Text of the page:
January 2013 Issue of Linux Journal: Security

Sticky Note of Doom

Years ago, I had the brilliant idea that all my users in the finance department should have complex passwords. This made perfect sense to everyone, since dealing with millions of dollars of revenue is something that should be secured. So, the passwords were changed with complexity requirements enforced. I slept better that night knowing our paychecks were no longer secured by passwords like "mustang" or "mrwhiskers".

I came in the next day only to find very complex passwords written on sticky notes and affixed to everyone's monitors. Security software is no match for a Sharpie marker and a Post-It. It was a lesson well learned. This month is our Security issue, and although we don't have an answer to the Sticky Notes of Doom, we do have some great articles on Linux-related security.

Reuven M. Lerner starts off the issue with an interesting column on real-time messaging over the Web. Back in the days when every user was in a terminal window, a quick wall command would send everyone a message. Reuven describes a similar concept, but with Web users. Dave Taylor follows up not with Web programming, but with game programming. Using his talent for making learning fun, Dave shows how to write a script to play Cribbage.

Kyle Rankin returns to his PXE magic from a couple years back and explains how to leverage the network bootloader not only to install operating systems, but also to boot them directly. If you've ever been intimidated by PXE menus, or if you thought PXE was too limited, you'll want to read Kyle's column. It's a great followup to his last piece on the topic, and it showcases just how flexible PXE can be.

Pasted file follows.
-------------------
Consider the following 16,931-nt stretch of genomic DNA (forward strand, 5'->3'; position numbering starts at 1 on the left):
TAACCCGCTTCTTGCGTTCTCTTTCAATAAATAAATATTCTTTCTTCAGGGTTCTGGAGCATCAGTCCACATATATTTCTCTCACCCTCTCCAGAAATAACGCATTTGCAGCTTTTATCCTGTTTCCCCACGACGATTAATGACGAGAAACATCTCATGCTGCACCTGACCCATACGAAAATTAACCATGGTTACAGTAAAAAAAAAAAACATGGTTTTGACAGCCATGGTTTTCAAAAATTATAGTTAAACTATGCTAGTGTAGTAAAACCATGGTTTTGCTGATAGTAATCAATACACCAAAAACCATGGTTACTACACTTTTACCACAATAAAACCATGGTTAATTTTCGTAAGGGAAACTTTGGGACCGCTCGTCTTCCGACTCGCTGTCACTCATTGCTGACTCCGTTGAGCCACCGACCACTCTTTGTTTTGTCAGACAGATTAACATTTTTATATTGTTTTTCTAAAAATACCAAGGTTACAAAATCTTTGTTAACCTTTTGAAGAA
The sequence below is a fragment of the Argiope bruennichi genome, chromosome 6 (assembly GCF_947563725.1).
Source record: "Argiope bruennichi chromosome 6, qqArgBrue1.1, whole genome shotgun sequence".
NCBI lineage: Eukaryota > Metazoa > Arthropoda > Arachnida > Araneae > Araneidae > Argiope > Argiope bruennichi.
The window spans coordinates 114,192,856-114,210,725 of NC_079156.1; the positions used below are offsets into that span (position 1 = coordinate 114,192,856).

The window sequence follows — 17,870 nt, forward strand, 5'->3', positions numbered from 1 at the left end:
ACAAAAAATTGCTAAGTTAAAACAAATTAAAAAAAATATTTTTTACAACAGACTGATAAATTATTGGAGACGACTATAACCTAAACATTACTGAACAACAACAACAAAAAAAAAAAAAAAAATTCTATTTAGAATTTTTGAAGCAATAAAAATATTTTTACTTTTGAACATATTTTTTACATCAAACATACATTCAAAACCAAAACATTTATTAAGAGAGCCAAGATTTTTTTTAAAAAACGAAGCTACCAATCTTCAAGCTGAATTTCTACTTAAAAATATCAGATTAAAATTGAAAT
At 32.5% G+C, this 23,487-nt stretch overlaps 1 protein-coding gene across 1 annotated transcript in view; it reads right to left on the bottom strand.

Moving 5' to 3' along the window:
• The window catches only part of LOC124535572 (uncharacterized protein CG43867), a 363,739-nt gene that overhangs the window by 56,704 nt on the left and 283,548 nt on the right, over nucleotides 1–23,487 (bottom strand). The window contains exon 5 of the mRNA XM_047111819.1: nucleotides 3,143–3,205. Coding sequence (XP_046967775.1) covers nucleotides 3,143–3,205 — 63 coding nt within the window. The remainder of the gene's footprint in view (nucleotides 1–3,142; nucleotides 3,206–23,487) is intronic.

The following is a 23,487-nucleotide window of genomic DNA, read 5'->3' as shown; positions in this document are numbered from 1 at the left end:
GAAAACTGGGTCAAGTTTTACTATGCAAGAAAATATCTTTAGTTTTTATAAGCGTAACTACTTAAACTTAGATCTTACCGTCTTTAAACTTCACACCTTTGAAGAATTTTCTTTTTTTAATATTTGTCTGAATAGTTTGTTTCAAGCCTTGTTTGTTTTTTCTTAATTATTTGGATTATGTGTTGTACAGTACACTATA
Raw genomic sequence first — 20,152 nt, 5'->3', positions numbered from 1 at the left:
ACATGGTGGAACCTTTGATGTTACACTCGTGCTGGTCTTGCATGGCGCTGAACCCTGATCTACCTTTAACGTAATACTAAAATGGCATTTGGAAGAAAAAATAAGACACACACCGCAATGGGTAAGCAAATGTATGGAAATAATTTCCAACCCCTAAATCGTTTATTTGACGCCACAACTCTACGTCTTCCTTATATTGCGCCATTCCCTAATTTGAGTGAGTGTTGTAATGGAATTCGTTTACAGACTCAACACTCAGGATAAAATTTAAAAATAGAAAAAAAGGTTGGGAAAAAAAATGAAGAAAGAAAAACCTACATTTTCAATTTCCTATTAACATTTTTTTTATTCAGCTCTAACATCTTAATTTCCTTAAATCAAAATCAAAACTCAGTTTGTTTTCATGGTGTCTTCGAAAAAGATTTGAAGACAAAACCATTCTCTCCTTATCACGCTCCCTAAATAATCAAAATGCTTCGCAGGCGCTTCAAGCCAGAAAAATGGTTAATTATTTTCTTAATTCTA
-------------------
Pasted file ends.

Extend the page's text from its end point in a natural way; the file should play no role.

I joined the security bandwagon this issue and decided to talk about passwords. If you (or a "friend") use the same password for every Web site, or if you use your pet's name to secure your credit-card statements, you really need to read my column this month. Whether it's to pick up some hints on password creation or just get some pointers for convincing others to use good passwords, I hope you'll find my tips helpful.

If you're fascinated by data encryption, Joe Hendrix's article on Elliptic Curve Cryptography is more than just an interesting read. Joe not only shows how to implement this method, but also how to use it in real life with OpenSSH. With most encryption methods, people just keep making a bigger and bigger encryption key to improve security. Elliptic Curve Cryptography offers more security and smaller key sizes. When it comes to passwords, encryption is great, but even better is to destroy the password completely after using it. Todd A. Jacobs teaches how to configure one-time passwords on your servers. If you're working from an open Wi-Fi hotspot, a one-time password is a way to make sure you're safe even if your password is hijacked.